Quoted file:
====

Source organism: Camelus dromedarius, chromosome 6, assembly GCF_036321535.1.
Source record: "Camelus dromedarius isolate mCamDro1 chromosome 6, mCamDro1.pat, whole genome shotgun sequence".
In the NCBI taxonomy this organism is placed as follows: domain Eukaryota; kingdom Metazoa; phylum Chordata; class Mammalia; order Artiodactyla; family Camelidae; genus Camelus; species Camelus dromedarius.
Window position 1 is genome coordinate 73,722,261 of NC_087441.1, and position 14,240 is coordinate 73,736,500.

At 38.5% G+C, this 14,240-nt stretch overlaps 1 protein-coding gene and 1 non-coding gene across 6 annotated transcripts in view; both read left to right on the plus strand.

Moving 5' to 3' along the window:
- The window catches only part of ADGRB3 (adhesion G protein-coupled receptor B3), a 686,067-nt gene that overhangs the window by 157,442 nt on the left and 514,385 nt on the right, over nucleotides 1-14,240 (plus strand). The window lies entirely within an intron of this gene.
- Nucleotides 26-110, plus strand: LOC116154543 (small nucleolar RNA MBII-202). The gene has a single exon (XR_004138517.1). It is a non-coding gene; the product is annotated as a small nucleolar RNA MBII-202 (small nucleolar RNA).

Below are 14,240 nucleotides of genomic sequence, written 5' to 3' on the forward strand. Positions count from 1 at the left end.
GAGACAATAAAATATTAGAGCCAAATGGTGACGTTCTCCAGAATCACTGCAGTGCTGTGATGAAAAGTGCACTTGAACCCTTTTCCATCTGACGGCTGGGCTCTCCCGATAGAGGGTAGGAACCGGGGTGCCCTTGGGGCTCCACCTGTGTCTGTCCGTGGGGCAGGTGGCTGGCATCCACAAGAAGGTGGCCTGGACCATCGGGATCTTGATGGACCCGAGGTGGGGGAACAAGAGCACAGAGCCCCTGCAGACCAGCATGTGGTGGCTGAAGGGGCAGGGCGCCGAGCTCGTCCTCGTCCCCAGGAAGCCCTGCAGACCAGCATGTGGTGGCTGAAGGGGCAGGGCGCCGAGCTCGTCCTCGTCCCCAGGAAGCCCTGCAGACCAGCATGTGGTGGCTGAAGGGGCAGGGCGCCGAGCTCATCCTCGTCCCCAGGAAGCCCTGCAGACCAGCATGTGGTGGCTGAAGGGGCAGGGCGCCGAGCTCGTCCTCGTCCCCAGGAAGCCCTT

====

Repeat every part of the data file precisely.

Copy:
Source organism: Camelus dromedarius, chromosome 6, assembly GCF_036321535.1.
Source record: "Camelus dromedarius isolate mCamDro1 chromosome 6, mCamDro1.pat, whole genome shotgun sequence".
In the NCBI taxonomy this organism is placed as follows: domain Eukaryota; kingdom Metazoa; phylum Chordata; class Mammalia; order Artiodactyla; family Camelidae; genus Camelus; species Camelus dromedarius.
Window position 1 is genome coordinate 73,722,261 of NC_087441.1, and position 14,240 is coordinate 73,736,500.

At 38.5% G+C, this 14,240-nt stretch overlaps 1 protein-coding gene and 1 non-coding gene across 6 annotated transcripts in view; both read left to right on the plus strand.

Moving 5' to 3' along the window:
- The window catches only part of ADGRB3 (adhesion G protein-coupled receptor B3), a 686,067-nt gene that overhangs the window by 157,442 nt on the left and 514,385 nt on the right, over nucleotides 1-14,240 (plus strand). The window lies entirely within an intron of this gene.
- Nucleotides 26-110, plus strand: LOC116154543 (small nucleolar RNA MBII-202). The gene has a single exon (XR_004138517.1). It is a non-coding gene; the product is annotated as a small nucleolar RNA MBII-202 (small nucleolar RNA).

Below are 14,240 nucleotides of genomic sequence, written 5' to 3' on the forward strand. Positions count from 1 at the left end.
GAGACAATAAAATATTAGAGCCAAATGGTGACGTTCTCCAGAATCACTGCAGTGCTGTGATGAAAAGTGCACTTGAACCCTTTTCCATCTGACGGCTGGGCTCTCCCGATAGAGGGTAGGAACCGGGGTGCCCTTGGGGCTCCACCTGTGTCTGTCCGTGGGGCAGGTGGCTGGCATCCACAAGAAGGTGGCCTGGACCATCGGGATCTTGATGGACCCGAGGTGGGGGAACAAGAGCACAGAGCCCCTGCAGACCAGCATGTGGTGGCTGAAGGGGCAGGGCGCCGAGCTCGTCCTCGTCCCCAGGAAGCCCTGCAGACCAGCATGTGGTGGCTGAAGGGGCAGGGCGCCGAGCTCGTCCTCGTCCCCAGGAAGCCCTGCAGACCAGCATGTGGTGGCTGAAGGGGCAGGGCGCCGAGCTCATCCTCGTCCCCAGGAAGCCCTGCAGACCAGCATGTGGTGGCTGAAGGGGCAGGGCGCCGAGCTCGTCCTCGTCCCCAGGAAGCCCTT